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- GDP (PPP):
- $82.4 billion
- 7.0% growth
- 8.3% 5-year compound annual growth
- $3,305 per capita
- Inflation (CPI):
- FDI Inflow:
Ghana’s economic freedom score is 64.2, making its economy the 66th freest in the 2014 Index. Its overall score is 2.9 points better than last year, reflecting notable improvements in the control of government spending, freedom from corruption, and business freedom. Ghana is ranked 5th out of 46 countries in the Sub-Saharan Africa region, and its overall score has risen above the world average.
Over the 20-year history of the Index, Ghana’s economic freedom has advanced by nearly 9 points. With improvements in seven of the 10 areas measured, Ghana’s overall economic freedom has been undermined only by declines in freedom from corruption and monetary freedom. In the area of market openness that measures trade freedom, investment freedom, and financial freedom, Ghana has made particularly notable progress. Categorized as a “mostly unfree” economy for much of its history in the Index, Ghana has achieved “moderately free” status in four of the past five years.
Lingering institutional impediments to advancing economic freedom include the inefficient protection of property rights and the weak rule of law. Corruption remains a serious deterrent to translating economic growth into sustained and broad-based economic development throughout the country.
Ghana has been a stable democracy since 1992. Long-time opposition candidate John Atta Mills was elected president in December 2008 but died in 2012. Former Vice President John Dramani Mahama won a special election in December 2012. Ghana is considered a regional model for political and economic reform. It is rich in natural resources, including gold, diamonds, manganese ore, and bauxite, and oil production began in 2010. Challenges include managing new oil revenue while maintaining fiscal discipline and resisting debt accumulation. Estimated oil reserves have jumped to almost 700 million barrels. The industrial sector (about 30 percent of GDP in 2007) is more developed than in other African countries, but agriculture accounts for 50 percent of employment and 39 percent of exports.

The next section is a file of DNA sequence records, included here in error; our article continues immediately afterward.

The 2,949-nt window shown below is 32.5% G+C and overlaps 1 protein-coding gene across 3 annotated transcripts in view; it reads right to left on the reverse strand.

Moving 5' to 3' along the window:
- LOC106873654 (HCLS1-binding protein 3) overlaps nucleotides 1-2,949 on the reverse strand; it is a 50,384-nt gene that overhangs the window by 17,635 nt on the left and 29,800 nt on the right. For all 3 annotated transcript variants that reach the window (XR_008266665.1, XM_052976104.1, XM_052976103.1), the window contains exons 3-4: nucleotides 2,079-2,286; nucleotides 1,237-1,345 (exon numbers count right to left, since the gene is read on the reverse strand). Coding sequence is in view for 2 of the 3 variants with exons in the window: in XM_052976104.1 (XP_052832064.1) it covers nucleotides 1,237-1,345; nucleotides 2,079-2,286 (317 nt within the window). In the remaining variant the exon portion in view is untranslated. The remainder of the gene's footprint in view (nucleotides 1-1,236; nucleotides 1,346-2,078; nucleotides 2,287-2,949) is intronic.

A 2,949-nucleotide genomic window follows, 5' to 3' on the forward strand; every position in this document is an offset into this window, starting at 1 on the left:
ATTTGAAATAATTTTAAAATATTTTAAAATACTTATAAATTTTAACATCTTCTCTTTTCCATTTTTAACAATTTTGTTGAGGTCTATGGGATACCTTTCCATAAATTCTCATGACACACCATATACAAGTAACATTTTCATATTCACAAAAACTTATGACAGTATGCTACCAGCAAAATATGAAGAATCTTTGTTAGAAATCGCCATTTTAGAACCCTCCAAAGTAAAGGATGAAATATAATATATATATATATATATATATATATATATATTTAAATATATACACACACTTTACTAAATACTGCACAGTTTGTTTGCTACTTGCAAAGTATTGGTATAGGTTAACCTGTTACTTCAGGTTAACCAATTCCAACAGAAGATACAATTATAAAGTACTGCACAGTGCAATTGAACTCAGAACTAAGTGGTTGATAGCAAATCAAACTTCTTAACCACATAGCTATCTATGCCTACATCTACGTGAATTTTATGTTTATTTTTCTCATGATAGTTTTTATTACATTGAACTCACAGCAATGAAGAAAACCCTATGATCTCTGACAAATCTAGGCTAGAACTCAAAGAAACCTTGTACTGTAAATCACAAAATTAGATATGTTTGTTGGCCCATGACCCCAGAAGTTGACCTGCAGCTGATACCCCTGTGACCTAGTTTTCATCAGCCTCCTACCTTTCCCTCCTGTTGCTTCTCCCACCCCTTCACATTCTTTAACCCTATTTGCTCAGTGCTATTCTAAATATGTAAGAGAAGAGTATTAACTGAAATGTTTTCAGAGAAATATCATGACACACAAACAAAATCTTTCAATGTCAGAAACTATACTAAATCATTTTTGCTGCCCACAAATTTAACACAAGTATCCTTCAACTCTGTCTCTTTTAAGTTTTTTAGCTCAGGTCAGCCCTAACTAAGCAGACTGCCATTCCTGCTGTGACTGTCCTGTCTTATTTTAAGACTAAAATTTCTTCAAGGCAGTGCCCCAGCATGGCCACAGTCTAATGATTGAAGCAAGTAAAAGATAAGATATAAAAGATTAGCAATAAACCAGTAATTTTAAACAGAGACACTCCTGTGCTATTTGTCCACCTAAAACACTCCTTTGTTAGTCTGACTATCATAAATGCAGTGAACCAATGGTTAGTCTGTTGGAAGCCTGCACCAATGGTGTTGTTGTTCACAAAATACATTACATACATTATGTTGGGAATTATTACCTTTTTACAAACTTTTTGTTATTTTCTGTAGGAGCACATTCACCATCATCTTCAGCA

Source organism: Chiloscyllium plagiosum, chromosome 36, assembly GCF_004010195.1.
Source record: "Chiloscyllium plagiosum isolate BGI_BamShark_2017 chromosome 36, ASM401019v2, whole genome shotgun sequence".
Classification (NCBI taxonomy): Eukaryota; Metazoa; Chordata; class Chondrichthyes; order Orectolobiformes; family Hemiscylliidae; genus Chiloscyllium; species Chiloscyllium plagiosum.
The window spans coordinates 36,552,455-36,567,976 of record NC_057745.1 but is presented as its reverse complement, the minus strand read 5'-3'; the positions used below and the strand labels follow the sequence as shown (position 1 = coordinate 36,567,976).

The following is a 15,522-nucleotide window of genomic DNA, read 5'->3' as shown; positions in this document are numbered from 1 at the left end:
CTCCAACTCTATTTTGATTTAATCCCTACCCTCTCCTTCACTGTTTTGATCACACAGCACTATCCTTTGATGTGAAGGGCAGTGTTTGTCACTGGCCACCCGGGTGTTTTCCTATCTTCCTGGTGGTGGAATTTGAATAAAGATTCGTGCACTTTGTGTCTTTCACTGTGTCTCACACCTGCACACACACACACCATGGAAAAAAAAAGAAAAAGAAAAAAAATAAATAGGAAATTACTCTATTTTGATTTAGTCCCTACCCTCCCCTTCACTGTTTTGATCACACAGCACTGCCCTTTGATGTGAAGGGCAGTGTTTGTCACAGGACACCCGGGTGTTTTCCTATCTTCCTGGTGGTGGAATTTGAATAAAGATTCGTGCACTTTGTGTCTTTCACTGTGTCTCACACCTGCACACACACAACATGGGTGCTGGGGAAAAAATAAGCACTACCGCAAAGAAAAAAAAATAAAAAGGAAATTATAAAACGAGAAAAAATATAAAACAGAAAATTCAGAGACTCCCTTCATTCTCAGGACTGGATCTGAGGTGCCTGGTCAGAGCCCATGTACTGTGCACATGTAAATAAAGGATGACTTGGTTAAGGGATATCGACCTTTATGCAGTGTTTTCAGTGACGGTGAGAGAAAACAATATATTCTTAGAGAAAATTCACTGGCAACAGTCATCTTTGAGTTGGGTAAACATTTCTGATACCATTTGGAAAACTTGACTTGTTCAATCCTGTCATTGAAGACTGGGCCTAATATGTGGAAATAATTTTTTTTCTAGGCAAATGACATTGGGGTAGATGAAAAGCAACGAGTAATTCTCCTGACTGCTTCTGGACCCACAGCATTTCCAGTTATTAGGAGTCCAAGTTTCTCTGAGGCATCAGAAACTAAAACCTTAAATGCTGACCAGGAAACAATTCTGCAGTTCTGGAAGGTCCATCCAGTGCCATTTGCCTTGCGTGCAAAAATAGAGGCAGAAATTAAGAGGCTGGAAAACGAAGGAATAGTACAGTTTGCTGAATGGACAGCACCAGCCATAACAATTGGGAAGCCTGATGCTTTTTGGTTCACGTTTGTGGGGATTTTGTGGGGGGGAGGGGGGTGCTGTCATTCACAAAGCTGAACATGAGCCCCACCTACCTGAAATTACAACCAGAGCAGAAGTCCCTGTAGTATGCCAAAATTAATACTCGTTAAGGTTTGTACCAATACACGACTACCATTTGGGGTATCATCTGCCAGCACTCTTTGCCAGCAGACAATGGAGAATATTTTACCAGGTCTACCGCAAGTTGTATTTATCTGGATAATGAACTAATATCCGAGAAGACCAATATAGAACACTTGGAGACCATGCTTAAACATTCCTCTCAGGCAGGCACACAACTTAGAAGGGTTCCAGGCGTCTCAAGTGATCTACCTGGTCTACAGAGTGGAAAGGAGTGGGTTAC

Government corruption remains a significant problem, and anti-corruption laws are rarely implemented effectively. Scarce budgetary resources compromise and delay the judicial process, and poorly paid judges are tempted by bribes. The process for gaining clear title to land is often difficult, complicated, and lengthy. Some progress has been made in recent years in improving the protection of intellectual property.
Ghana’s top individual income and corporate tax rates are 25 percent. Other taxes include a value-added tax (VAT), a national insurance levy, and a capital gains tax. The overall tax burden equals 14.6 percent of total domestic income. Government expenditures are 24 percent of gross domestic output, and public debt remains over 55 percent of the size of the economy.
The business start-up process takes two weeks, but obtaining necessary permits takes over 200 days and still costs over twice the level of average annual income. Despite ongoing efforts to modernize the labor code, a large share of the labor force remains in the informal economy. In May 2013, Ghana scrapped costly fuel subsidies to help restore fiscal stability after overshooting its budget deficit target by nearly 100 percent in 2012.
Ghana has a 10.1 percent average tariff rate, and non-tariff barriers further impede trade. Foreign investment is officially welcomed, but investors may face restrictions in certain sectors of the economy. The financial sector has undergone restructuring through privatizations, but the banking sector is undercapitalized, and access to financing remains limited.